• Are you adding value?
  • Is this thing you’re working on actually making your product more valuable for customers?
  • Can they get more out of it than they did before?
  • Will this change behaviour?
  • Is what you’re working on really going to change anything?
    Don’t add something unless it has a real impact on how people use your product.
  • Is there an easier way?
    Problems are usually pretty simple.
    We just imagine that they require hard solutions.
  • What could we be doing instead?
  • What can’t you do because you’re doing this?
  • Is it really worth it?
    Is this meeting worth pulling six people off their work for an hour?
  • Don’t throw good time after bad work.
    Sometimes abandoning what you’re working on is the right move, even if you’ve already put in a lot of effort.

Too much ketchup can ruin the fries.

Meetings are toxic

  • Is it ever OK to trade ten hours of productivity for one hour of a meeting?

Quick wins

  • The way you build momentum is by getting something done
    and then moving on to the next thing.

Walk away. You can’t get that time back.

  • Let’s say you think a task can be done in two hours.
    But four hours into it, you’re still only a quarter of the way done.
    The task was worth it when you thought it would cost two hours, not sixteen.
  • If you already spent too much time on something that wasn’t worth it, walk away.
    You can’t get that time back.

Your estimates suck

  • We're all terrible estimators.
  • Solution: Break the big thing into smaller things.
  • The smaller it is, the easier it is to estimate.

Put the most important thing at the top

  • The longer the list of unfinished items, the worse you feel about it.
  • Solution: Break that long list down into a bunch of smaller lists.
  1. List of 10 items → 10 lists of 10 items.
  • Don't prioritise with numbers or labels; high-priority, low-priority
    This leads to all things ended up with high priority.
  • Prioritise visually. Put the most important thing at the top.
    You'll only have a single next most important thing to do at a time.

Make tiny decisions

  • When you make tiny decisions, you can't make big mistakes.
  • Making tiny decisions doesn't mean you can't make big plans or think big ideas.
    It just means you believe the best way to achieve those big things is
    one tiny decision at a time.

Don't copy

  • Copying skips understanding–and understanding is how you grow.
  • You have to understand why something works or why something is the way it is.

De-commoditise your product

  • If you're successful, people will try to copy what you do.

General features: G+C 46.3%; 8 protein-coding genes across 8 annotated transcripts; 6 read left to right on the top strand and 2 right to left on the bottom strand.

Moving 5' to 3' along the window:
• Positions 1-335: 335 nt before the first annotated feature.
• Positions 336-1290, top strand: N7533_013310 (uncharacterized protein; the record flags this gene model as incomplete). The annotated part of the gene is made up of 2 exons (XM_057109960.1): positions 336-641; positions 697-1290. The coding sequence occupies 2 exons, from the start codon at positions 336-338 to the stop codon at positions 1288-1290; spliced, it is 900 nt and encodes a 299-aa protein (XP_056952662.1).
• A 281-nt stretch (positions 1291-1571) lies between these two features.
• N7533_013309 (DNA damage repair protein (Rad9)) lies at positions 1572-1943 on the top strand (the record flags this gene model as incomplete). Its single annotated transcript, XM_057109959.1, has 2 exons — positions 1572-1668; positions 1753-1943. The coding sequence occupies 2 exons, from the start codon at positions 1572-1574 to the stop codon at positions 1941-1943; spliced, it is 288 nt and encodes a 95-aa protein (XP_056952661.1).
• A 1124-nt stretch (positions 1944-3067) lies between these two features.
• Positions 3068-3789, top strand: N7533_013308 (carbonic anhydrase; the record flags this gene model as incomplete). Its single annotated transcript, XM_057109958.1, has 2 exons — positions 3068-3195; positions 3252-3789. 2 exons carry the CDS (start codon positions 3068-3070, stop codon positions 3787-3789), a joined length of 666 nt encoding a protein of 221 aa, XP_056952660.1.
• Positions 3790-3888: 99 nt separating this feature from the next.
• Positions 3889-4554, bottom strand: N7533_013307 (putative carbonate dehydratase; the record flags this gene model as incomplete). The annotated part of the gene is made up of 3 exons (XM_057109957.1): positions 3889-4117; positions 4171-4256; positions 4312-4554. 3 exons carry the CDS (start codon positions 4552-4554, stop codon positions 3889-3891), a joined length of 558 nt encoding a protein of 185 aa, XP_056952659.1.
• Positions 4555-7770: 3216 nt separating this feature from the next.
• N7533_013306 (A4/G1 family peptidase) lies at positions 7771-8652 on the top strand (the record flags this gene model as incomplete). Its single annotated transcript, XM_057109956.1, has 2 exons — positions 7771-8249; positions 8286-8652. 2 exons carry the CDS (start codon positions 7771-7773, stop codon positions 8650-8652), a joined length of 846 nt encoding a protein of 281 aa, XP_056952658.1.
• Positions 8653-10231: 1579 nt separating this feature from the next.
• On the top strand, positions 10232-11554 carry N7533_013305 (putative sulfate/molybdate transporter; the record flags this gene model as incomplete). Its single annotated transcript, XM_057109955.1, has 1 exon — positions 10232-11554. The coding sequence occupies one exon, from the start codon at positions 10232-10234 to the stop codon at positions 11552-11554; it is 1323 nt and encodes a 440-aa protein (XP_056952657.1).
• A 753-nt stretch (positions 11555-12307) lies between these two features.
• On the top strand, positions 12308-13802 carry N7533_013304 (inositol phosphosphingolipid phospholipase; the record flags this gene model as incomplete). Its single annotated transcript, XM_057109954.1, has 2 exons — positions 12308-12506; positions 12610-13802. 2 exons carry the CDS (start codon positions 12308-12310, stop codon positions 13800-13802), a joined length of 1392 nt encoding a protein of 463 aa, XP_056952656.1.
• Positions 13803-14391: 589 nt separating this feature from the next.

• Solution: Make YOU part of your product.
    Inject what’s unique about the way you think into what you do.
  • Pour yourself into your product and everything around your product:
  1. how you sell it, how you support it,
  2. how you explain it, and how you deliver it.
  • Competitors can never copy the you in your product.

Focus on you, instead of them

  • If you're planning to build the “iPod killer” or the next Pokemon: you're already lost.
    You’re allowing the competition to set the parameters.
  • You're not going to out-Apple Apple.
    They’re defining the rules of the game.
    And you can't beat someone who’s making the rules.
  • You need to redefine the rules, not just build something slightly better.

Don’t confuse enthusiasm with priority

  • Coming up with a great idea gives you a rush.
  • You start imagining the possibilities and benefits.
  • You want to drop everything and start working on your latest, greatest idea.
  • What seems like a sure-fire hit right now often gets downgraded to just a “nice to have” by morning.

Out-teach your competition

  • Chefs share everything they know.
  • They put their recipes in cookbooks and show their techniques on cooking shows.
  • Because they know recipes and techniques aren't enough to beat them at their own game.

Go behind the scenes

  • Show people how your business works.
  • People are curious about how things are made.

Don’t be fake

  • Show your flaws.
  • Talk like you really talk.
  • Reveal things that others are unwilling to discuss.
  • Be upfront about your shortcomings.
  • Show the latest version of what you’re working on.

Emulate drug dealers

  • They know their product is so good.
  • They're willing to give a little away for free upfront.
  • They know you’ll be back for more–with money.

Everything is marketing

  • Every time you answer the phone.
  • Every time you send an e-mail.
  • Every time someone uses your product.
  • Every word you write on your website.
  • Every error message.

Culture is action, not words.

  • Culture is the by-product of consistent behaviour.
  1. If you encourage people to share, then sharing will be built into your culture.
  2. If you reward trust, then trust will be built in.
  3. If you treat customers right, then treating customers right becomes your culture.

Don't makeup problems you don't have yet

  • “But what if …?” “What happens when …?” “Don’t we need to plan for …?”
  • It’s not a real problem.
  • Most of the things you worry about never happen.

Four-letter words you should never use in business.

  • Need
  • Must
  • Can’t
  • Easy
  • Just
  • Only
  • Fast
  • ASAP

Inspiration has an expiration date

  • Ideas are immortal. Inspiration isn’t.
  • If you want to do something, you’ve got to do it now.